Mobil maintenance workers win uneasy truce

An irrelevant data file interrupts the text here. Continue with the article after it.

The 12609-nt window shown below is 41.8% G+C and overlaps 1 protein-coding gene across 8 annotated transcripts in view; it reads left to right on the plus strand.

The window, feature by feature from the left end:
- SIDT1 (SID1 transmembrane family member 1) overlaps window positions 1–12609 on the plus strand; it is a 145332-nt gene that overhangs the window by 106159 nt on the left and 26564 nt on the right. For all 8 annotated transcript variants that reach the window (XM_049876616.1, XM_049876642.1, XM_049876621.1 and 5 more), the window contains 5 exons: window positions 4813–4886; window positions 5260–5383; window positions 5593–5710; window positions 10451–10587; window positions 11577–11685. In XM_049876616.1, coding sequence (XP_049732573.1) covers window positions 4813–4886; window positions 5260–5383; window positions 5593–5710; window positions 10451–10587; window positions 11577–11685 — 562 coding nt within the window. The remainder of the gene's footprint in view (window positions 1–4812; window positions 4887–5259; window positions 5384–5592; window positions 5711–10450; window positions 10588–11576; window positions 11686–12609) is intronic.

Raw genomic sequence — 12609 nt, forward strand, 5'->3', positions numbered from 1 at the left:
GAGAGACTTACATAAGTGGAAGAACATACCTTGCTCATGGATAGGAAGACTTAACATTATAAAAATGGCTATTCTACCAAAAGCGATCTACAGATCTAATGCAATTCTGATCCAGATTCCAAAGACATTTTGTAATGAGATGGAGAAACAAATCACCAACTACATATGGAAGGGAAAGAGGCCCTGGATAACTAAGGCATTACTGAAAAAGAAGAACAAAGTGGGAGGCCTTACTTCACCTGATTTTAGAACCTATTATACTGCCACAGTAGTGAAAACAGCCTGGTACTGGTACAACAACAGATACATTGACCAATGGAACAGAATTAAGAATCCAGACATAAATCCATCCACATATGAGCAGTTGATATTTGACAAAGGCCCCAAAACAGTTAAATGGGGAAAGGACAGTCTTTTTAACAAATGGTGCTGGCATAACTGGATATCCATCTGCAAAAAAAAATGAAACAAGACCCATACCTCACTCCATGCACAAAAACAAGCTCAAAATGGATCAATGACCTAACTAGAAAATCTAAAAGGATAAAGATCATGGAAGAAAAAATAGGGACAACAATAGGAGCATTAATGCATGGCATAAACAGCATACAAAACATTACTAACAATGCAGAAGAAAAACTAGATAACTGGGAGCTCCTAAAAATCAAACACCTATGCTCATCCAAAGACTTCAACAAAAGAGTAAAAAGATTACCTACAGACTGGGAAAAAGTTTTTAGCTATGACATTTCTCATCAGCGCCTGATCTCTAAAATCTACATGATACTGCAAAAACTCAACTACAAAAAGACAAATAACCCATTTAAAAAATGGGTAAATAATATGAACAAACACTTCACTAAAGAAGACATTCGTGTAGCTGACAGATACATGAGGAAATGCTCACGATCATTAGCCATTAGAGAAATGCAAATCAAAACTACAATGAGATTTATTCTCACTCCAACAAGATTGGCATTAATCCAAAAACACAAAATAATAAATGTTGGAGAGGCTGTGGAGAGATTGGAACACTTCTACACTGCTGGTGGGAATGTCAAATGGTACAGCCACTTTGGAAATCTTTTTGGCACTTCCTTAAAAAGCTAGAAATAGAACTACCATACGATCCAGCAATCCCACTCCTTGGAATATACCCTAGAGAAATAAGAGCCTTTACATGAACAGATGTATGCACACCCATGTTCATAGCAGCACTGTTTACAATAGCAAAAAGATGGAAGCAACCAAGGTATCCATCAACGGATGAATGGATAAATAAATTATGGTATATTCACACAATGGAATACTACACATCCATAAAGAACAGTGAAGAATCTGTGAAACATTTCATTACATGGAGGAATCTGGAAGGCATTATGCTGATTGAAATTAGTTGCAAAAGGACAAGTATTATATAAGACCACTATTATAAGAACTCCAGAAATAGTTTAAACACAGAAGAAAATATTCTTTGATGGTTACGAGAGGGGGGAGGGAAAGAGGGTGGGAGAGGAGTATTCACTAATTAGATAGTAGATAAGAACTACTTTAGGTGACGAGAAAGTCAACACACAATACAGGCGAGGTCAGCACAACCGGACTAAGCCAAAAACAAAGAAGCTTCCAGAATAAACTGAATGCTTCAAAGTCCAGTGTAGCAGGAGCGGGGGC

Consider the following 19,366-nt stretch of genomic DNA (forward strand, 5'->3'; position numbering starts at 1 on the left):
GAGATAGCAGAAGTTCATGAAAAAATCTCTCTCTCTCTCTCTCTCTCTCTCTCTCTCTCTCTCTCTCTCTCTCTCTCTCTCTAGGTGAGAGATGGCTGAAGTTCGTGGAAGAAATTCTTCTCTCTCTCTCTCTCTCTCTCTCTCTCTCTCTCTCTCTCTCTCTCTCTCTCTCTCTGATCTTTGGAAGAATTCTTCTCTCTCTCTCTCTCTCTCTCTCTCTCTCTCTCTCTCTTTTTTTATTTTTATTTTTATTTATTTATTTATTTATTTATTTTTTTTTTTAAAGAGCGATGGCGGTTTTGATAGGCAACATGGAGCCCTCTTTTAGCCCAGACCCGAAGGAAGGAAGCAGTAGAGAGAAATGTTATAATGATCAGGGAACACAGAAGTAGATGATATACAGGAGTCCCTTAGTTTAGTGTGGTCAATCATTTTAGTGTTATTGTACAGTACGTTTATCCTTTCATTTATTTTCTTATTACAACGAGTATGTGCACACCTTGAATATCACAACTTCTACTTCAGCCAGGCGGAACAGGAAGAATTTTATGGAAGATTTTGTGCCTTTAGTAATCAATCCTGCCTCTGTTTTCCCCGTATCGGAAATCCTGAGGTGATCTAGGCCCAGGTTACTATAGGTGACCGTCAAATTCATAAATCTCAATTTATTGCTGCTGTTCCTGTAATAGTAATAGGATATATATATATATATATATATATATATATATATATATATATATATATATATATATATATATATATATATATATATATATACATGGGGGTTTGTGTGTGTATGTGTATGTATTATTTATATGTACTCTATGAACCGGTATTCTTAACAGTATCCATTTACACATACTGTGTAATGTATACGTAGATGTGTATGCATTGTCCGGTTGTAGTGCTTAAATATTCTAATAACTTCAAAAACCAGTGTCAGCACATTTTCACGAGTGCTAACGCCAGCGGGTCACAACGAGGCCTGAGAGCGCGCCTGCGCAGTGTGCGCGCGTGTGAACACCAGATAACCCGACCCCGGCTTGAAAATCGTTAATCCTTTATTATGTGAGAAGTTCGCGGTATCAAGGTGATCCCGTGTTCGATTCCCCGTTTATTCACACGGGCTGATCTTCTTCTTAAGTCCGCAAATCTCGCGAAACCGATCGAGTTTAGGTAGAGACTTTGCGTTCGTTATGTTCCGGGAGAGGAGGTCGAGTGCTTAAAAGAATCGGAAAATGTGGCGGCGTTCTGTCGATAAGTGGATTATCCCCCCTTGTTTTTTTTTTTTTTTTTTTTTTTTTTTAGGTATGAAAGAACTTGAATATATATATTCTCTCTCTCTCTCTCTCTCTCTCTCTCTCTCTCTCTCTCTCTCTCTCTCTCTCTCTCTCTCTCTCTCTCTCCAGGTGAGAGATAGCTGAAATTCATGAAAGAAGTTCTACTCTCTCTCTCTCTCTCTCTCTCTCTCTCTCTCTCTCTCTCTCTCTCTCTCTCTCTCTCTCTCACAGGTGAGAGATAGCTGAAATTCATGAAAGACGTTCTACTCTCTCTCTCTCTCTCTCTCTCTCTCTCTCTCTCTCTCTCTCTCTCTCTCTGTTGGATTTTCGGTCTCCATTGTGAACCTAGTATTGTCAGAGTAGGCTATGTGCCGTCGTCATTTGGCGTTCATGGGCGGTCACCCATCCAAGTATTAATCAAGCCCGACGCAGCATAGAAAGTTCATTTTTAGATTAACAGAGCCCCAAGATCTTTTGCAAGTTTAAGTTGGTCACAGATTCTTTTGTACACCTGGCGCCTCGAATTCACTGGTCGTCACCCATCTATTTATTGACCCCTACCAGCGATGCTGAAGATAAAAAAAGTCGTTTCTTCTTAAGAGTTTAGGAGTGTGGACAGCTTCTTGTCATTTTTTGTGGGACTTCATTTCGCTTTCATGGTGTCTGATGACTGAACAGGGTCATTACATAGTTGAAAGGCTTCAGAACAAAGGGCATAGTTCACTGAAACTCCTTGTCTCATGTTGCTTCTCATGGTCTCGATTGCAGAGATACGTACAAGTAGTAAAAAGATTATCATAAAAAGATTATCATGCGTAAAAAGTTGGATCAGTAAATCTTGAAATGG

by Peter Mac Maintenance workers at Mobil Oil's Adelaide refinery have won an agreement from the company over the long-running issue of the number of maintenance workers employed at the plant. The company had wanted to cut the number of full-time positions from 31 to 12 as soon as possible, but in the face of imminent industrial action a compromise was reached where 20 employees would be retained, with 10 retrenched over a three-year period. As reported recently in The Guardian, the company had been accused of having trained a group of non-union strike-breakers in Sydney to operate the Adelaide plant, with a view to flying them in by helicopter if industrial action took place as a result of the current dispute. Although Workplace Relations Minister Tony Abbott described the accusations as "union paranoia, he also made it clear that the Federal Government supported the company, declaring that "companies are entitled to manage their own workforces in ways which are consistent with their judgement of the economic interests of the company. Evidence of the company's plans obtained by the Australian Manufacturing Workers' Union included copies of mysterious advertisements for petrochemical maintenance employees, with a contact number at Sydney's very private American International School. Although some Mobil company representatives subsequently denied the accusations, the maintenance manager of the Adelaide plant refused to do so during discussions with unions, noting only that "I will not lie, but I will not answer your questions. If implemented, such a plan would have distinct similarities to the 1998 waterfront dispute, during which, it was later revealed, the government and the stevedoring company Patrick's had initiated a plan to train a strikebreaking force in Dubai, with a view to taking over the jobs of the company's employees. The situation also has some similarities with that prevailing at the Longford petrochemical works in Victoria several years ago, prior to a series of devastating explosions which caused a shutdown of the plant, loss of life and severe injuries, and a crisis in energy generation throughout Victoria. The subsequent Longford inquiry concluded that one of the key factors contributing to that disaster was the lack of operational maintenance at the plant, in particular the reduction in numbers of maintenance personnel employed there. It would seem that the Mobil management is determined to ignore the lessons of history.